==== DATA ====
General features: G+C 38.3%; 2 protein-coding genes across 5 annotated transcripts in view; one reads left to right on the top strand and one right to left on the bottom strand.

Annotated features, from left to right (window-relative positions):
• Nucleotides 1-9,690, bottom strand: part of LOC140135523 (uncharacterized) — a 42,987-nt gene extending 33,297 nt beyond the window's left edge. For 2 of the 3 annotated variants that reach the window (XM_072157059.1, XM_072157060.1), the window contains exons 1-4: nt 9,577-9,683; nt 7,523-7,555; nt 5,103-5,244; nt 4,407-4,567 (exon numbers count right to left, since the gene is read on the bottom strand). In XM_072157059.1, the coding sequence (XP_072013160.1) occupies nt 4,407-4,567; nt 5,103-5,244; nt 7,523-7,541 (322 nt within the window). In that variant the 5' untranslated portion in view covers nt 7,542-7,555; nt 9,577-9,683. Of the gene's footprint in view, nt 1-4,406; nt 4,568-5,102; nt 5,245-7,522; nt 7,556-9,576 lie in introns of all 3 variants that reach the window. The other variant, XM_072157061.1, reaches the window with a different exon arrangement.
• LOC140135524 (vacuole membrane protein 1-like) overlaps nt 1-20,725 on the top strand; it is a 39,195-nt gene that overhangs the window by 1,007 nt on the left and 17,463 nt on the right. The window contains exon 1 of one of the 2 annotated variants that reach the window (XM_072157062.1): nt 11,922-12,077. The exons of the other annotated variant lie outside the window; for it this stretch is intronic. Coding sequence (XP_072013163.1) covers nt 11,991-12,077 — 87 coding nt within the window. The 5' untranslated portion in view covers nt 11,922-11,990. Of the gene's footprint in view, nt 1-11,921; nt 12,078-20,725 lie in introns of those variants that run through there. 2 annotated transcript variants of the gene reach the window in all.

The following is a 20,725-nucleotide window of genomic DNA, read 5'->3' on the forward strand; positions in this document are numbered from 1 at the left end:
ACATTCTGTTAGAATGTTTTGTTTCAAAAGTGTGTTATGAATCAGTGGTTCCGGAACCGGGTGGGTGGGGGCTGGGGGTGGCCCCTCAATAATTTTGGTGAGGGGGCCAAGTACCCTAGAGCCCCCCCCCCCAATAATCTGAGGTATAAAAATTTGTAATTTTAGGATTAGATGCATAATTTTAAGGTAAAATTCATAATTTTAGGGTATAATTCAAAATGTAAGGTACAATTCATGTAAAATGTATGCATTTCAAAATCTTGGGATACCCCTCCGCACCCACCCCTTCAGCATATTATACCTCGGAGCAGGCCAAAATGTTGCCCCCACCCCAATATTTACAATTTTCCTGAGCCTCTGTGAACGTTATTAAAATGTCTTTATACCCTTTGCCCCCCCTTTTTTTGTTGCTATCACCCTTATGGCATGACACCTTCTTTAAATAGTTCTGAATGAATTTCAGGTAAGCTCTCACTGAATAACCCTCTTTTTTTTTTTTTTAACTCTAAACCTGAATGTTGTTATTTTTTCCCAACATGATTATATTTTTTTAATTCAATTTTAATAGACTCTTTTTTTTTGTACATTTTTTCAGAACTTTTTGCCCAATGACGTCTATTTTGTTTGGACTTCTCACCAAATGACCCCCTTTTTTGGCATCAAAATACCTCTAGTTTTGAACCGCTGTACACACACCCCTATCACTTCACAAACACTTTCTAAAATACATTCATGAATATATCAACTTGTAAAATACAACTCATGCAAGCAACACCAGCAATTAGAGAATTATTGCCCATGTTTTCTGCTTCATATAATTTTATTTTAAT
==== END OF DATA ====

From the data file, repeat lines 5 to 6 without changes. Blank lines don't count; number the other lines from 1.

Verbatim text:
The following is a 20,725-nucleotide window of genomic DNA, read 5'->3' on the forward strand; positions in this document are numbered from 1 at the left end:
ACATTCTGTTAGAATGTTTTGTTTCAAAAGTGTGTTATGAATCAGTGGTTCCGGAACCGGGTGGGTGGGGGCTGGGGGTGGCCCCTCAATAATTTTGGTGAGGGGGCCAAGTACCCTAGAGCCCCCCCCCCCAATAATCTGAGGTATAAAAATTTGTAATTTTAGGATTAGATGCATAATTTTAAGGTAAAATTCATAATTTTAGGGTATAATTCAAAATGTAAGGTACAATTCATGTAAAATGTATGCATTTCAAAATCTTGGGATACCCCTCCGCACCCACCCCTTCAGCATATTATACCTCGGAGCAGGCCAAAATGTTGCCCCCACCCCAATATTTACAATTTTCCTGAGCCTCTGTGAACGTTATTAAAATGTCTTTATACCCTTTGCCCCCCCTTTTTTTGTTGCTATCACCCTTATGGCATGACACCTTCTTTAAATAGTTCTGAATGAATTTCAGGTAAGCTCTCACTGAATAACCCTCTTTTTTTTTTTTTTAACTCTAAACCTGAATGTTGTTATTTTTTCCCAACATGATTATATTTTTTTAATTCAATTTTAATAGACTCTTTTTTTTTGTACATTTTTTCAGAACTTTTTGCCCAATGACGTCTATTTTGTTTGGACTTCTCACCAAATGACCCCCTTTTTTGGCATCAAAATACCTCTAGTTTTGAACCGCTGTACACACACCCCTATCACTTCACAAACACTTTCTAAAATACATTCATGAATATATCAACTTGTAAAATACAACTCATGCAAGCAACACCAGCAATTAGAGAATTATTGCCCATGTTTTCTGCTTCATATAATTTTATTTTAAT